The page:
Defending Social Security
By Arnold Kling
In the March 2004 issue of the the American Economic Review, Peter Diamond defends the structure of Social Security. (I cannot find the article on the web, unfortunately.) He argues that in the absence of Social Security, individuals would save too little, under-utilize annuities, and under-purchase life insurance.
To my mind, the heart of the context for thinking about Social Security is that it substitutes for poor decision making and for missing insurance opportunities…
significant numbers of workers do not insure their lives adequately…Since the government cares about the different family members (and not just the worker), direct allocations to family members matters since they will change the allocation of resources within the family. Protecting family members is a role governments have recognized for centuries.
I think that I would agree with just about all of Diamond’s positive analysis (economic description) of Social Security and just about none of his normative analysis (value judgments).
For example, Diamond considers it a big deal that the market for private annuities is not well developed. As a result, my mother-in-law, who has liquid assets but no annuity, could over-spend or under-spend, depending on how long she lives. If she dies unexpectedly early, then she will leave a relatively large bequest. If she lives unexpectedly long, she could leave a small bequest or even end up depending on her children for support in her last years.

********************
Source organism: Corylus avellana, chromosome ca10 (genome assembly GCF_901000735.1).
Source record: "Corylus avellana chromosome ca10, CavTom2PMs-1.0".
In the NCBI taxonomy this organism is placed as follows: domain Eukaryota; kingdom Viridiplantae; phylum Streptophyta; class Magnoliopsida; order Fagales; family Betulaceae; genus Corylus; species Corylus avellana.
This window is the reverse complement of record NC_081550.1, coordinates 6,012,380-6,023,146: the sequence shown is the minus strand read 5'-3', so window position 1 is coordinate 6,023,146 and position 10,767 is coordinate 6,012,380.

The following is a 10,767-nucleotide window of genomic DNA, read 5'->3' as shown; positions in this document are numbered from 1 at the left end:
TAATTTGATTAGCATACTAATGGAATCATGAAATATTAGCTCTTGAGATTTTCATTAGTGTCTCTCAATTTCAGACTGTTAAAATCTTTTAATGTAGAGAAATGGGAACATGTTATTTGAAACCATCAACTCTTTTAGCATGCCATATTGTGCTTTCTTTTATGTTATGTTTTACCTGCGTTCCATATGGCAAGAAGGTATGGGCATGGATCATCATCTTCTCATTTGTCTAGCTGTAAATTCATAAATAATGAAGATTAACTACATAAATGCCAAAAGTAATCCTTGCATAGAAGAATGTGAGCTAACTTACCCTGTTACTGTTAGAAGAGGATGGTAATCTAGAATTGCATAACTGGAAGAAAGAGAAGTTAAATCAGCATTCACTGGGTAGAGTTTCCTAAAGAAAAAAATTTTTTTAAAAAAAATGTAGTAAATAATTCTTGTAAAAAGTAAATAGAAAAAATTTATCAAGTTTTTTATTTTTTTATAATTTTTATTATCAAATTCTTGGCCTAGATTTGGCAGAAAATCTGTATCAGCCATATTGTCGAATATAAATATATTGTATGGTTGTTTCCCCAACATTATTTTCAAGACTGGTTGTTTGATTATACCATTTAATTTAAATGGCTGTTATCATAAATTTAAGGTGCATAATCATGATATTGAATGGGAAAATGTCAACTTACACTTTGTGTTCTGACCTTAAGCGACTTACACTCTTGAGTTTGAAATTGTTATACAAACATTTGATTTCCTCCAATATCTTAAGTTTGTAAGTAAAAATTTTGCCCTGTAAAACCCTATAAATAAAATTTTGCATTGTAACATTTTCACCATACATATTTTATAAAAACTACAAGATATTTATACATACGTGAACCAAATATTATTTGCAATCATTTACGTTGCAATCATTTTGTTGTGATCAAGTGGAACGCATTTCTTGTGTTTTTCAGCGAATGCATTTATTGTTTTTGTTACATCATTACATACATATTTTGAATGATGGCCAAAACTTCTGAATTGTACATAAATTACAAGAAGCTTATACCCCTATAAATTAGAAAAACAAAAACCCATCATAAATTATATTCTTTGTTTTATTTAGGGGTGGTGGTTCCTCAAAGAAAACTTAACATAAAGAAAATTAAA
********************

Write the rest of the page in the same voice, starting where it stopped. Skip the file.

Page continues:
I think that many familes do not mind sharing this risk. I certainly would not have a problem with supporting my mother-in-law if she lives into her 90’s. By that time, my own children will be well past college and should be on their own. Looking at my own situation, if I die early and leave a large bequest “by mistake,” that will come when my children still need it, whereas if I live longer and the bequest is diminished, that will be after my children have had time to establish themselves. For me, purchasing an annuity would not necessarily be optimal relative to the multi-generational life cycle.
Furthermore, for elderly people, it oversimplifies things to think that you go directly from living in good health to sudden death. Instead, you may go from living in good health to incapacitation, or to contracting a terminal illness, such as cancer. How you wish to allocate your resources over the remainder of your life could be affected by those developments.
Leaving your wealth in a lump sum, rather than purchasing an annuity, gives you more choices in case of incapacitation or terminal illness. I think that this is a valid, rational reason–an option value, if you will–to hold onto one’s savings rather than purchase an annuity.
For Discussion. How comfortable are you with Diamond’s paternalistic assumption that if people do not act optimally for themselves then government should step in to correct their behavior?